• Nicole on March 6, 2012 at 06:42

        Stephan has a blog post here: that outlines some “levels”.
        I’m doing level 4.

        I didn’t change my ratio of fat/protein/carbs, because I do have some issues that flair up when I go over about 70 g of carbs too many days in a row, but I don’t think anyone would consider 75 to be VLC anyway. Even still, I have not been hungry, and there are days now that I eat no more than 1100 calories. That’s what made me wonder about the set-point thing. I did work in a sweet potato Sunday night after reading Richard’s post, and I do declare that I felt more frisky than usual that night! Might be worth working one of those in more often!

  11. julie on March 5, 2012 at 19:45

    I do believe in the food reward concept, though I didn’t fully understand all of Stephan’s posts and should read them again (ugh), what you have said makes lots of sense. I think that what has helped me most to lose (and now maintain) 60 pound loss was to quit eating out so much. Nothing I make at home has quite the palatability of anything I can get out. Except cheese, which is a problem, as are potato chips. If I have a drink too many at a party, I will eat bread and cheese and potato chips to excess, it amazes me that I do this, and I have to drag myself out of the room. Not sure how to deal with this one, other than not go to parties, or not drink. It’s on the short list of shit to figure out.

    I cook almost all my meals at home. I constantly try to minimize cheese and maximize veggies, and while I do make pizza and pasta (both these are whole wheat with too many veggies, edible but not awesome), I would never make baked goods, nor bread, nor cookies, because I’d probably eat them. For some reasons, chocolate covered almonds I won’t go for, maybe I’ll eat one or two a week if I think of it. Fruit’s great for dessert. I’m not even close to interested to giving up carbs, I just cut out (or for some cut way down on) the really nasty ones. Possible my love of gym and hiking and biking helps me out somewhat, as well. And a continuing education in portion control, and learning some restraint wrt bread and cheese.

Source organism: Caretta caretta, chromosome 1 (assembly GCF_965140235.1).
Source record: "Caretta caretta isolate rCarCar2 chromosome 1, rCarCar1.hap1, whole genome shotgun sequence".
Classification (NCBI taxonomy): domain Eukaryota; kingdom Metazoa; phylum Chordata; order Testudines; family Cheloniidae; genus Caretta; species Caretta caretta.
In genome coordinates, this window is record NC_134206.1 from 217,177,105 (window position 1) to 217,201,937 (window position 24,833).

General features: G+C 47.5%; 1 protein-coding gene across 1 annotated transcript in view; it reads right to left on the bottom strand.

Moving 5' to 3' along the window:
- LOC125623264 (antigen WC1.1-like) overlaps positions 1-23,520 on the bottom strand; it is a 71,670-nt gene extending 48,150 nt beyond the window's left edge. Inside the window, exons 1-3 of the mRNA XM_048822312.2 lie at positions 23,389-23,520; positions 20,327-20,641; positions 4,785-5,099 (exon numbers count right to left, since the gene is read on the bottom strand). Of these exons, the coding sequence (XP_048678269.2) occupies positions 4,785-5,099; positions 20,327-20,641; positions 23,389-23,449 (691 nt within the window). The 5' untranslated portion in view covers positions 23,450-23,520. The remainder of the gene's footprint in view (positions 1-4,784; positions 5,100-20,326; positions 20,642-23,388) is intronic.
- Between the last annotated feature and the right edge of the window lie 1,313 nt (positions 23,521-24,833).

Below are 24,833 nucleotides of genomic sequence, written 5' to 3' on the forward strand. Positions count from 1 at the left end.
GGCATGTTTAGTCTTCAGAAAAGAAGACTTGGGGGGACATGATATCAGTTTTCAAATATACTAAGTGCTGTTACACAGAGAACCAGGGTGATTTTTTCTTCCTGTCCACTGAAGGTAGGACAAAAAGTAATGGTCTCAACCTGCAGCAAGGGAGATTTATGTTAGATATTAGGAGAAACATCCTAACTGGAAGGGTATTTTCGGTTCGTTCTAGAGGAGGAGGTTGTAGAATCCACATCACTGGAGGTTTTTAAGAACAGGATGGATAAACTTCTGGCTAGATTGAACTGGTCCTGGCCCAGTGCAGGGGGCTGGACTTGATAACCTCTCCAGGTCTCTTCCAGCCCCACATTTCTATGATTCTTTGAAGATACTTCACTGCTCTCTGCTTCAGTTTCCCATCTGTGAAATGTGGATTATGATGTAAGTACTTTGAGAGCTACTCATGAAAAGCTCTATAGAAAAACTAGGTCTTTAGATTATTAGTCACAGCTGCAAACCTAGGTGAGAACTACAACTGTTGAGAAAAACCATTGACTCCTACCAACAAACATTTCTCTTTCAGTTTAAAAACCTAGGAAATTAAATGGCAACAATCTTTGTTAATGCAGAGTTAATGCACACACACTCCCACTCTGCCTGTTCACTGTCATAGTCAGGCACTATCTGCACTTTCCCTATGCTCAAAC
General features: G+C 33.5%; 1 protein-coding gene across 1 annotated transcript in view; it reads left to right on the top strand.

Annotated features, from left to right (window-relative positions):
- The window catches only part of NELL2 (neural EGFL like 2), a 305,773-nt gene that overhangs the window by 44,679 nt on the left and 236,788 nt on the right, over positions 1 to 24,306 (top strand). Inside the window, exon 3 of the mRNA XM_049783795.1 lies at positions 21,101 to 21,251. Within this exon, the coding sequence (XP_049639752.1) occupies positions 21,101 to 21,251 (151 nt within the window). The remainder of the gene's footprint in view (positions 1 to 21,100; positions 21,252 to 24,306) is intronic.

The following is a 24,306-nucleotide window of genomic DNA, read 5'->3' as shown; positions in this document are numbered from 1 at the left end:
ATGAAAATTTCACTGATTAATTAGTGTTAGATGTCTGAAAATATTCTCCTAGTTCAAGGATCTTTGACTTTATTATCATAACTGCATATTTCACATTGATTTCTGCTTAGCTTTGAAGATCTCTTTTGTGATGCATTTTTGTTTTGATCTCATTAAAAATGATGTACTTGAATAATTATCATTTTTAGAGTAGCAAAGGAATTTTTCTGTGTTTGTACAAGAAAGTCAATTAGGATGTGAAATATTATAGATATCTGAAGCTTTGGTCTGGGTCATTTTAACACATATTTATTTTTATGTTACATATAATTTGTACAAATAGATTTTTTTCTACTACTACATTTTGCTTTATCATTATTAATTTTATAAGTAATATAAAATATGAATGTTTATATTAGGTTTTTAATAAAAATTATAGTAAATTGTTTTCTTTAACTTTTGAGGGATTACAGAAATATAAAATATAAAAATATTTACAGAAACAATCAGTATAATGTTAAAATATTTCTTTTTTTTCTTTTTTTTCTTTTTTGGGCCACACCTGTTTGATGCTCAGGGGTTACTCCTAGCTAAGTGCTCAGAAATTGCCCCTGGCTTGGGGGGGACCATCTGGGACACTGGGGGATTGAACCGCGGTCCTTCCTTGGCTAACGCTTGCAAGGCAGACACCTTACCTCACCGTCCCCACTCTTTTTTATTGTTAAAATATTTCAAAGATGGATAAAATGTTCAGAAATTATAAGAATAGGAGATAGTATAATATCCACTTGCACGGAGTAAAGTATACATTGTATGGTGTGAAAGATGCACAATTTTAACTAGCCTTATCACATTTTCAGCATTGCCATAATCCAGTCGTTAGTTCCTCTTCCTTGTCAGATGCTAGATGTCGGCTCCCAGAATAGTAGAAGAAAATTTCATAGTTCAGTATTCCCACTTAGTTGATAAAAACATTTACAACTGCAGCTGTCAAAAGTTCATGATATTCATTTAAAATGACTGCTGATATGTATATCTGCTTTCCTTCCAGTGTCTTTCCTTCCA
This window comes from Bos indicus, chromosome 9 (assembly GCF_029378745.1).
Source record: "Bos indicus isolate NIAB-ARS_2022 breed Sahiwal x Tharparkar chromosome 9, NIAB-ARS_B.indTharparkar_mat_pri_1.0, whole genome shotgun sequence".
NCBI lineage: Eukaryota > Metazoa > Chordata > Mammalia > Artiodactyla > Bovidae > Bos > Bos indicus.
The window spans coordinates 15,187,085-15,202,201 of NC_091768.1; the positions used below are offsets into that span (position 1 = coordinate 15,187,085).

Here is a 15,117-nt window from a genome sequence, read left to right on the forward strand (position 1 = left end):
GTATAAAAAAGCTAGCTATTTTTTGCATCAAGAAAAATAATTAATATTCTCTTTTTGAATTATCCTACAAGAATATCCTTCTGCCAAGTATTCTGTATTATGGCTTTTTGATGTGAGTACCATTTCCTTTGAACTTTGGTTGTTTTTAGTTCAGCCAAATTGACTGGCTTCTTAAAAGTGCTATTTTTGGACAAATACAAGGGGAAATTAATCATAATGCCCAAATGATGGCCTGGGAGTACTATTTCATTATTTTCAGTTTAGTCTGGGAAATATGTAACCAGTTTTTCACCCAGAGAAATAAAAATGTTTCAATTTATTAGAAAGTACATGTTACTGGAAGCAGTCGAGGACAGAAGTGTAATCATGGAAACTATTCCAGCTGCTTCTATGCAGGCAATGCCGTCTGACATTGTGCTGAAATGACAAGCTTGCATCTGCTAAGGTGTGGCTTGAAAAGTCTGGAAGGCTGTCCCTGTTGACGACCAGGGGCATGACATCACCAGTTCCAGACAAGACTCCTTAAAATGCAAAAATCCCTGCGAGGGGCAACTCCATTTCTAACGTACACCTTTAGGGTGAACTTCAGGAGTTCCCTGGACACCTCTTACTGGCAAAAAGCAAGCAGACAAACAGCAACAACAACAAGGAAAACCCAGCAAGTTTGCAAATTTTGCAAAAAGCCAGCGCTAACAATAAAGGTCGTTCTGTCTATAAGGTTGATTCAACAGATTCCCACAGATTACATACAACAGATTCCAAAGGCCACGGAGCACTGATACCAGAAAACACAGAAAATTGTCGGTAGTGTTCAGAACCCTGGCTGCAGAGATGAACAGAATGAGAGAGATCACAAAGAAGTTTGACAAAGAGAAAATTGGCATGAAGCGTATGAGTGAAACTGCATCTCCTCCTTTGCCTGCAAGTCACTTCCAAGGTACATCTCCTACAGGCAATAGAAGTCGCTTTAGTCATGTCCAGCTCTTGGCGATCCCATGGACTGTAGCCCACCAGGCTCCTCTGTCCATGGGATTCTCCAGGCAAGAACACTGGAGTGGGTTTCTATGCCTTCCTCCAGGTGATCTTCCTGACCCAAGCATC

12. Alex on March 5, 2012 at 19:56

    FR is what Dr. Michael Eades was describing when he wrote, “The combination of oil and carbohydrate […] has a taste and mouth feel that humans love, and, consequently, are driven to eat too much of it. No one binges on butter (an oil) all by itself, but add some sugar to it, and you’ve got frosting, which everyone loves and eats to excess.” The idea that fatty carbs are addictive should be obvious, not controversial.

    As for what Dr. Harris said about spikes, I think there is one valid spike phenomenon for some people, that being the spiking and crashing of blood sugar by a high-carb meal, resulting in a state of gnawing voracious hunger. My initial weight loss back in 2003 happened when I went from a diet loaded with grains and beans to a diet where the only starch was two slices of sprouted multi-grain toast at dinner. That eliminated all the addictive fatty carbs as well as the gnawing voracious hunger, and I effortlessly lost 30 pounds in five months.